Approximations which require the evaluation of a single square root (class S)
Let us re-consider approximations which are exact for both the circle (y = 1) and the degenerate flat ellipse (y = 0). Like in the case of purely algebraic approximations [1, A1 to A7], we will require that our formulas (i) be invariant under the permutation of the two axes a,b and (ii) exhibit proper dimensional (scaling) behavior. This time, however, we will allow not only the operations of sum (+), subtraction (-), product (*) and division (/), but also that of a square root, provided that the formula calls for just a single square-root evaluation.
Following the line of reasoning discussed in , all such approximations can be reduced to the general, rationalized form
where D(a,b), N(a,b) and R(a,b) are polynomials in the semi-axes a,b which are fully symmetric under their exchange (so is, evidently, the first-order factor (a+b)). When the degree of D(a,b) is n, then the degrees of N(a,b) and R(a,b) must be (n+1) and 2n, respectively. As in , we will use the value of n, combined with the letter S, to classify and label these approximations.
As usual, each formula for S'(a,b) gives rise to an approximation E'(x) for the complete elliptic integral of the second kind by (i) dividing S'(a,b) by 4a and (ii) setting y = a/b, with y being also identical to √(1-x) [reference 2, Eq.(6)].
Each of the approximations S0, S1, etc. leaves free a certain number of coefficients whose values are subject to two boundary conditions S'(a,b), namely S'(a,0) = 4a and S'(a,a) = 2π. When the total number of coefficients is c > 2, this leaves (c-2) adjustable coefficients. Here we use brute force and fit such coefficients so as to minimize the maximum error over the whole interval [0,1] of y-values of interest and report the optimize error's upper bound and the corresponding coefficients.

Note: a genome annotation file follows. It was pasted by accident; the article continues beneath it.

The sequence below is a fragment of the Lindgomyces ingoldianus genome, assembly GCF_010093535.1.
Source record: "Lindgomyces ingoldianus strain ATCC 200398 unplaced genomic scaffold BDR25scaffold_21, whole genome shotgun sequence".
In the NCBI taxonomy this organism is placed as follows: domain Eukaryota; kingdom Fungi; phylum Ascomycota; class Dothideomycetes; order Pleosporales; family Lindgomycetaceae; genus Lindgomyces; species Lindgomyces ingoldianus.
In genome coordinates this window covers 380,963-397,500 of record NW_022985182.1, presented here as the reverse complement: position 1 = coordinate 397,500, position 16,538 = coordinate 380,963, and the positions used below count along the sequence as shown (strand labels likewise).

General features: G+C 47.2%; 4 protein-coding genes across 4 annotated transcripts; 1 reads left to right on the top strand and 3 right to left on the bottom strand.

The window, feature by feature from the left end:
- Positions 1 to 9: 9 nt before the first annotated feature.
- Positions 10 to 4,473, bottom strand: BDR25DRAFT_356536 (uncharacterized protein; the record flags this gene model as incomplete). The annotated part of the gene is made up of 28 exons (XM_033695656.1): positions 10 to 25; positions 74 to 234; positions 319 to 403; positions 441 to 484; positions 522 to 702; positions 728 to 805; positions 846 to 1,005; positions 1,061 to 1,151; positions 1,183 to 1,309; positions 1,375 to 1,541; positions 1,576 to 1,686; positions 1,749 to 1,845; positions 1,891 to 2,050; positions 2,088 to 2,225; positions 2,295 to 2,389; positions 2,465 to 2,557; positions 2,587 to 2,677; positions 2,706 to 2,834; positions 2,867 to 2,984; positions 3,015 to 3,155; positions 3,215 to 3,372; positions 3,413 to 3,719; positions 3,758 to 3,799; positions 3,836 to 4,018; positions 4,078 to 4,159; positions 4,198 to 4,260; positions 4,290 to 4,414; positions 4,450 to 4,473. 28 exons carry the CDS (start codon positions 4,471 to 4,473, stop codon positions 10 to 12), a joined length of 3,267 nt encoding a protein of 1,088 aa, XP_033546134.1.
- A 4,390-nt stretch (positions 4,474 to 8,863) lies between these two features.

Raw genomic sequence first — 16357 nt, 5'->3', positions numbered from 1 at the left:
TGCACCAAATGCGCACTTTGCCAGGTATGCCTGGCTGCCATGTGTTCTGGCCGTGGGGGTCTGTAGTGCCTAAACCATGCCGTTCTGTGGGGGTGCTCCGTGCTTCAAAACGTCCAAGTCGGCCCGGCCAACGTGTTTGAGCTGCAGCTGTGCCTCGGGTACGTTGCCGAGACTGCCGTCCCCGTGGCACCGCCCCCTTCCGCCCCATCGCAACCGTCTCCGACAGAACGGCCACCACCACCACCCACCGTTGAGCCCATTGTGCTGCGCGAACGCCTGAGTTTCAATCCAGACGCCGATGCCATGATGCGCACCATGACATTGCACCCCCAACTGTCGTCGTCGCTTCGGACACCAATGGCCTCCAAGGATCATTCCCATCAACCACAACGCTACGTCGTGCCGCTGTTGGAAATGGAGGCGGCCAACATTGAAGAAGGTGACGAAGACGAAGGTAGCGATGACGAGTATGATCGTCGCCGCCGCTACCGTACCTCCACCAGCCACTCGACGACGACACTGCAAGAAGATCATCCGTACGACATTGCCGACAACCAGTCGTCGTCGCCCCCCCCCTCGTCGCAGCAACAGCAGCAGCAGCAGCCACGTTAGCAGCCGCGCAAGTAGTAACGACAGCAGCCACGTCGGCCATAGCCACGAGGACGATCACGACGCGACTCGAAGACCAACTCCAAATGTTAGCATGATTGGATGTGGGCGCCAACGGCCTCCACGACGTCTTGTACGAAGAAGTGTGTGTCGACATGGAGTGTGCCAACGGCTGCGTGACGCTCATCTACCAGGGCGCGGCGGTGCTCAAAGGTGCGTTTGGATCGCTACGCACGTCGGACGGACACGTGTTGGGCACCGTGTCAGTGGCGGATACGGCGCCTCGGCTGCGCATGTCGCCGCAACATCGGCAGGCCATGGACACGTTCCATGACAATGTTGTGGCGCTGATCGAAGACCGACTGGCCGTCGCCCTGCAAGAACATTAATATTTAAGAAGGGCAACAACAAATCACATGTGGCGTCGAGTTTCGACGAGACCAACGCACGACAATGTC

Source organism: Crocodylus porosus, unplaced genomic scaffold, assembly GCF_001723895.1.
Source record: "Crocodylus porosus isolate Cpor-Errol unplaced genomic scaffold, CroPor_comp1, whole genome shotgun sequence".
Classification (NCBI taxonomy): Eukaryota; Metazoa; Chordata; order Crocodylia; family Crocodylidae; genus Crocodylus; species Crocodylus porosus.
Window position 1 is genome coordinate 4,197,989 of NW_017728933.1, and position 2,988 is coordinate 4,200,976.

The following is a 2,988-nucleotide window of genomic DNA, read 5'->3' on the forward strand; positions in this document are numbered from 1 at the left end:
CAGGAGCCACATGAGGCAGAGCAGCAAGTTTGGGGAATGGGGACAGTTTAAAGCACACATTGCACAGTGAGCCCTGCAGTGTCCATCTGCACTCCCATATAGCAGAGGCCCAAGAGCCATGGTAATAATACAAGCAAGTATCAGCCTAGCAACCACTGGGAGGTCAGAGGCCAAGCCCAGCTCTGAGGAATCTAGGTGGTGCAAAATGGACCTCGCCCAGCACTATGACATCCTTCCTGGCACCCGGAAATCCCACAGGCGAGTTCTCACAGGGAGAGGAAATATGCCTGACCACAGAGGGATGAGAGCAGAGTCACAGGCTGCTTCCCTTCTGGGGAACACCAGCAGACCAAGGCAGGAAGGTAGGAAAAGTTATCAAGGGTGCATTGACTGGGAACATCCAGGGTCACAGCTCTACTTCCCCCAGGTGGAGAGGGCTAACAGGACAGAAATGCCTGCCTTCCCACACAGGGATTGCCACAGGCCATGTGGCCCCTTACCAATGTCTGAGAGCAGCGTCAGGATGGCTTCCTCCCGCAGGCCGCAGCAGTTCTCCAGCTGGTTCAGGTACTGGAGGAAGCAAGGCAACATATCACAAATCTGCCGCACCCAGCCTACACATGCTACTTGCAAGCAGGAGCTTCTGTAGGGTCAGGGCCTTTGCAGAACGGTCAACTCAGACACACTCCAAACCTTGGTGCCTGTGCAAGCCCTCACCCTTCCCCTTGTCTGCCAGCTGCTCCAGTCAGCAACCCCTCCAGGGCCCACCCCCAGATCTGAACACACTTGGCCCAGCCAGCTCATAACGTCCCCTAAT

Only the approximations S0, S1 and S2 have been investigated since optimization of the higher ones is extremely difficult (slow and uncertain convergence). It turns out that all three approximations are new, but S1 is very closely related to an earlier one, proposed by D.Cantrell (Cantrell 2004). S1 can be in fact reduced by pre-setting one of its coefficients with just a minor effect on its maximum error; the resulting approximation is then practically identical to Cantrell's.
Figure 1 shows the error curves of all the approximations named above, plus some which do not fall into this family but also use just one square root. When comparing the various approximations, we will consider the square root operation equivalent to about 10 arithmetic ones (an initial estimate, plus 4 Newton's formula iterations). When comparing them to the purely algebraic ones, it means that Sn executes about as fast (or faster) as A(n+3).
Figure 1. Relative error curves of Class S approximations
The curves ε(y) are plotted against y.
The bold sections of each curve indicate that the approximate value is greater than the exact one, while a thin trace indicates that it is smaller. The curves are distinguished by color and by their maximum error value. The following 'old' approximations were listed in  in other categories, but they belong also to this one: Takakazu Seki Kowa (E3, green, 13500 ppm), Rivera II (C3, yellow, 103 ppm), Cantrell-Ramanujan (C6, blue, 14.5 ppm). The approximations discussed here are: S0 (black, 430 ppm), S1 (black, 3.241 ppm) and S2 (black, 0.858 ppm). The red curve (4.134 ppm) corresponds to the reduced S1 approximation, identical to Cantrell 2004 (see below).